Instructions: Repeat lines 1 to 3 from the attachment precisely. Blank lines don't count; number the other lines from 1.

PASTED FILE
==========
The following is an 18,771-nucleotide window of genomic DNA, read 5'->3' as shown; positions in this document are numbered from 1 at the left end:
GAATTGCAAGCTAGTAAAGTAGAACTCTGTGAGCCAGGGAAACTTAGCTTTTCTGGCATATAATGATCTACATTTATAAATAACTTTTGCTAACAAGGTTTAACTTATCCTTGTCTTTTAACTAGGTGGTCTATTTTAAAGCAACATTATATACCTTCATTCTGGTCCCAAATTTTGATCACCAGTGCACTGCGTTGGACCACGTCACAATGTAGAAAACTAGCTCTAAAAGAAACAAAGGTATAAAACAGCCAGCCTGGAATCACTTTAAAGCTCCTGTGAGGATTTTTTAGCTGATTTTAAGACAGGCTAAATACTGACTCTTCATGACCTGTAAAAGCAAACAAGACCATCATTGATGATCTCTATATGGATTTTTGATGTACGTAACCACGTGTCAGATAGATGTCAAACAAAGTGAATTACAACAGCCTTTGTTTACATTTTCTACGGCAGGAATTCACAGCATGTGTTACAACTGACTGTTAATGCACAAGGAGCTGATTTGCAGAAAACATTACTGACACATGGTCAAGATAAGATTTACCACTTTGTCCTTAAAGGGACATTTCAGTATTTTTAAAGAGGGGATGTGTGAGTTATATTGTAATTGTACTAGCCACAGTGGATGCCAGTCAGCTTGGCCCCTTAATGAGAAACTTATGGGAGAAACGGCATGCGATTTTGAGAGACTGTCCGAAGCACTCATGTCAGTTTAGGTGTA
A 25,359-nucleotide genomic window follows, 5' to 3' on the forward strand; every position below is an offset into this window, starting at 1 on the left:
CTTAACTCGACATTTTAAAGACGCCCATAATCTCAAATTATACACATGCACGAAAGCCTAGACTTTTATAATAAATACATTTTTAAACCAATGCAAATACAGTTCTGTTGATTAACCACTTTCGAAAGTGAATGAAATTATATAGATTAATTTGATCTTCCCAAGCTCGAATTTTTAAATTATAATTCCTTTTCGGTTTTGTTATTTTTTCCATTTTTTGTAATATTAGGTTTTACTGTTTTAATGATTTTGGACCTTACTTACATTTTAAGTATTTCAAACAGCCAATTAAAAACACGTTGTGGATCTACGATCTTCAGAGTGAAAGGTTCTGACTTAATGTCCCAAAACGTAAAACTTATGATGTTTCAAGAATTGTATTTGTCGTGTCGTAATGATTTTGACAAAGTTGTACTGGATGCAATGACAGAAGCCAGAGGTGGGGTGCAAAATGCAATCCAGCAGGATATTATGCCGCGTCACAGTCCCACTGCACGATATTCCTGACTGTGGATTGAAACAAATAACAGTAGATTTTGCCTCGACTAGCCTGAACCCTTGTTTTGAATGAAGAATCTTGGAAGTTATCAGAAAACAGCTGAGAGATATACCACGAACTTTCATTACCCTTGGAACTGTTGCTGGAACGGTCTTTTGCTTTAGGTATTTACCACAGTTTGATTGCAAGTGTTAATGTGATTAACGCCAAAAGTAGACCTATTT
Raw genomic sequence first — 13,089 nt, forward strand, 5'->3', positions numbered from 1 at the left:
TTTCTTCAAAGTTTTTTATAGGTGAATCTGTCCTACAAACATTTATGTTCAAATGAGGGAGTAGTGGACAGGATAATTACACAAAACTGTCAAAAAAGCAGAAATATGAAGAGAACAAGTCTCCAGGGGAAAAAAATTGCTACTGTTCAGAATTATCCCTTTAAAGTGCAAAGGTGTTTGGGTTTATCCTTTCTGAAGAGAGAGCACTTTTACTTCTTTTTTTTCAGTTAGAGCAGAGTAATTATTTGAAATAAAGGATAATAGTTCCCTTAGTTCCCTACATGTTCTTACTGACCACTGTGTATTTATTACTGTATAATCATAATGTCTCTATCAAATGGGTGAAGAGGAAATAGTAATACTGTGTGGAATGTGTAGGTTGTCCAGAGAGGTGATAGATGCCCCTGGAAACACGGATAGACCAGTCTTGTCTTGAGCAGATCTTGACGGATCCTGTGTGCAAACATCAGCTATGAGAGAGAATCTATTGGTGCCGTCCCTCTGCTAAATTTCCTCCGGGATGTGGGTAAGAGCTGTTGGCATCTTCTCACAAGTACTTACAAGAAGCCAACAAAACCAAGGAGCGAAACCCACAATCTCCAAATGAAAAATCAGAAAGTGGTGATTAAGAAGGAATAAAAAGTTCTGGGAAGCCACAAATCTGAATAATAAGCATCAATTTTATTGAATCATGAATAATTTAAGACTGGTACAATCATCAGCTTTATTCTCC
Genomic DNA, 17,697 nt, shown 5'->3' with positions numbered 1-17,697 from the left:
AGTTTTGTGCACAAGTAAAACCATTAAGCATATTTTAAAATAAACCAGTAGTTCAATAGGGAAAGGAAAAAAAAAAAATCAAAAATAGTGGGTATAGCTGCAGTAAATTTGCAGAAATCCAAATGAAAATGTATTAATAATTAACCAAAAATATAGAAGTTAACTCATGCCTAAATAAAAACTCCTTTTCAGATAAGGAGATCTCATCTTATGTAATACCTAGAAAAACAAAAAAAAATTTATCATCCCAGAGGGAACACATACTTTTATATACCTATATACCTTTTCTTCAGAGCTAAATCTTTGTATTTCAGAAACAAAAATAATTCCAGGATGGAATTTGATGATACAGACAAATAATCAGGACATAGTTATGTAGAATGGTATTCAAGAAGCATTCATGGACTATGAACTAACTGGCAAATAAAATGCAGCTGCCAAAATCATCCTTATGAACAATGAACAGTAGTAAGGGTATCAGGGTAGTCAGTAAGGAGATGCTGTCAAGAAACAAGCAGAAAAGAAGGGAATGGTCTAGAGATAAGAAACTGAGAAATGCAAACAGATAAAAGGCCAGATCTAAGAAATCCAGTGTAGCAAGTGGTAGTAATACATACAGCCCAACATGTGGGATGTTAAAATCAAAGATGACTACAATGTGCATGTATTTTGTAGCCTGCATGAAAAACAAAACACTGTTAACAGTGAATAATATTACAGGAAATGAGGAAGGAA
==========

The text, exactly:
The following is an 18,771-nucleotide window of genomic DNA, read 5'->3' as shown; positions in this document are numbered from 1 at the left end:
GAATTGCAAGCTAGTAAAGTAGAACTCTGTGAGCCAGGGAAACTTAGCTTTTCTGGCATATAATGATCTACATTTATAAATAACTTTTGCTAACAAGGTTTAACTTATCCTTGTCTTTTAACTAGGTGGTCTATTTTAAAGCAACATTATATACCTTCATTCTGGTCCCAAATTTTGATCACCAGTGCACTGCGTTGGACCACGTCACAATGTAGAAAACTAGCTCTAAAAGAAACAAAGGTATAAAACAGCCAGCCTGGAATCACTTTAAAGCTCCTGTGAGGATTTTTTAGCTGATTTTAAGACAGGCTAAATACTGACTCTTCATGACCTGTAAAAGCAAACAAGACCATCATTGATGATCTCTATATGGATTTTTGATGTACGTAACCACGTGTCAGATAGATGTCAAACAAAGTGAATTACAACAGCCTTTGTTTACATTTTCTACGGCAGGAATTCACAGCATGTGTTACAACTGACTGTTAATGCACAAGGAGCTGATTTGCAGAAAACATTACTGACACATGGTCAAGATAAGATTTACCACTTTGTCCTTAAAGGGACATTTCAGTATTTTTAAAGAGGGGATGTGTGAGTTATATTGTAATTGTACTAGCCACAGTGGATGCCAGTCAGCTTGGCCCCTTAATGAGAAACTTATGGGAGAAACGGCATGCGATTTTGAGAGACTGTCCGAAGCACTCATGTCAGTTTAGGTGTA
A 25,359-nucleotide genomic window follows, 5' to 3' on the forward strand; every position below is an offset into this window, starting at 1 on the left: